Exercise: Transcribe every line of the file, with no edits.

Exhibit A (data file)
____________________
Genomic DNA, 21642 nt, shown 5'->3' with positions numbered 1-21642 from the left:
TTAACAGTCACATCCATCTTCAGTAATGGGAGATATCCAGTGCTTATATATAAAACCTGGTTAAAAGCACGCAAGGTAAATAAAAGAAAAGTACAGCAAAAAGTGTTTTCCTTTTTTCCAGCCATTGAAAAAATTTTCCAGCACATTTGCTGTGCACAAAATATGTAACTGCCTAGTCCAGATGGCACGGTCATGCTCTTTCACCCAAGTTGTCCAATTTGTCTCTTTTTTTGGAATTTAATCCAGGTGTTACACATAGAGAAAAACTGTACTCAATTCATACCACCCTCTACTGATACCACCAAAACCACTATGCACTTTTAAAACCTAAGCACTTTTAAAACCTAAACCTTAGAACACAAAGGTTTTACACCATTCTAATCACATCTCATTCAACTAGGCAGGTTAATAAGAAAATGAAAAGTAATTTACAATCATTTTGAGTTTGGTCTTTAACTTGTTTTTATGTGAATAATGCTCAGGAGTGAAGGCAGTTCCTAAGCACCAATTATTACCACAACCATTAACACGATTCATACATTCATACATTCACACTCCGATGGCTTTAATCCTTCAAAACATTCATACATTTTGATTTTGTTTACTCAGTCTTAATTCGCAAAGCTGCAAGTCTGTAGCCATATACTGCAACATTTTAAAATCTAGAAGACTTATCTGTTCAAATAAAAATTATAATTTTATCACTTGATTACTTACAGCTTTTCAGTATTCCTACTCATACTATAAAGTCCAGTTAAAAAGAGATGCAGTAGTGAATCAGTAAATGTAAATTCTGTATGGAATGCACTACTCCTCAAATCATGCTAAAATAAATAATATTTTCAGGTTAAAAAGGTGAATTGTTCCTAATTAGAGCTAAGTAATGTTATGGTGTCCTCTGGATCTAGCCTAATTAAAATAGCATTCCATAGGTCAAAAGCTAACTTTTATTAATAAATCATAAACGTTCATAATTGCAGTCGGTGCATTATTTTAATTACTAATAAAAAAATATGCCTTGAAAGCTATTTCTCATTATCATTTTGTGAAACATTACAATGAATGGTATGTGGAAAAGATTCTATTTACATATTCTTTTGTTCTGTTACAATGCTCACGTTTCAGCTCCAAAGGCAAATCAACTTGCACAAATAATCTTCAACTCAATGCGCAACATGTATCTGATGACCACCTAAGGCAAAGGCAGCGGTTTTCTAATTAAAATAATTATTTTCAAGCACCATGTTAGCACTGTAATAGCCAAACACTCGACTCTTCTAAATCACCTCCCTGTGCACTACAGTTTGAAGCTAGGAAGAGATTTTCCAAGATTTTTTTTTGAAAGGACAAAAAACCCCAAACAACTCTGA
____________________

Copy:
Genomic DNA, 21642 nt, shown 5'->3' with positions numbered 1-21642 from the left:
TTAACAGTCACATCCATCTTCAGTAATGGGAGATATCCAGTGCTTATATATAAAACCTGGTTAAAAGCACGCAAGGTAAATAAAAGAAAAGTACAGCAAAAAGTGTTTTCCTTTTTTCCAGCCATTGAAAAAATTTTCCAGCACATTTGCTGTGCACAAAATATGTAACTGCCTAGTCCAGATGGCACGGTCATGCTCTTTCACCCAAGTTGTCCAATTTGTCTCTTTTTTTGGAATTTAATCCAGGTGTTACACATAGAGAAAAACTGTACTCAATTCATACCACCCTCTACTGATACCACCAAAACCACTATGCACTTTTAAAACCTAAGCACTTTTAAAACCTAAACCTTAGAACACAAAGGTTTTACACCATTCTAATCACATCTCATTCAACTAGGCAGGTTAATAAGAAAATGAAAAGTAATTTACAATCATTTTGAGTTTGGTCTTTAACTTGTTTTTATGTGAATAATGCTCAGGAGTGAAGGCAGTTCCTAAGCACCAATTATTACCACAACCATTAACACGATTCATACATTCATACATTCACACTCCGATGGCTTTAATCCTTCAAAACATTCATACATTTTGATTTTGTTTACTCAGTCTTAATTCGCAAAGCTGCAAGTCTGTAGCCATATACTGCAACATTTTAAAATCTAGAAGACTTATCTGTTCAAATAAAAATTATAATTTTATCACTTGATTACTTACAGCTTTTCAGTATTCCTACTCATACTATAAAGTCCAGTTAAAAAGAGATGCAGTAGTGAATCAGTAAATGTAAATTCTGTATGGAATGCACTACTCCTCAAATCATGCTAAAATAAATAATATTTTCAGGTTAAAAAGGTGAATTGTTCCTAATTAGAGCTAAGTAATGTTATGGTGTCCTCTGGATCTAGCCTAATTAAAATAGCATTCCATAGGTCAAAAGCTAACTTTTATTAATAAATCATAAACGTTCATAATTGCAGTCGGTGCATTATTTTAATTACTAATAAAAAAATATGCCTTGAAAGCTATTTCTCATTATCATTTTGTGAAACATTACAATGAATGGTATGTGGAAAAGATTCTATTTACATATTCTTTTGTTCTGTTACAATGCTCACGTTTCAGCTCCAAAGGCAAATCAACTTGCACAAATAATCTTCAACTCAATGCGCAACATGTATCTGATGACCACCTAAGGCAAAGGCAGCGGTTTTCTAATTAAAATAATTATTTTCAAGCACCATGTTAGCACTGTAATAGCCAAACACTCGACTCTTCTAAATCACCTCCCTGTGCACTACAGTTTGAAGCTAGGAAGAGATTTTCCAAGATTTTTTTTTGAAAGGACAAAAAACCCCAAACAACTCTGA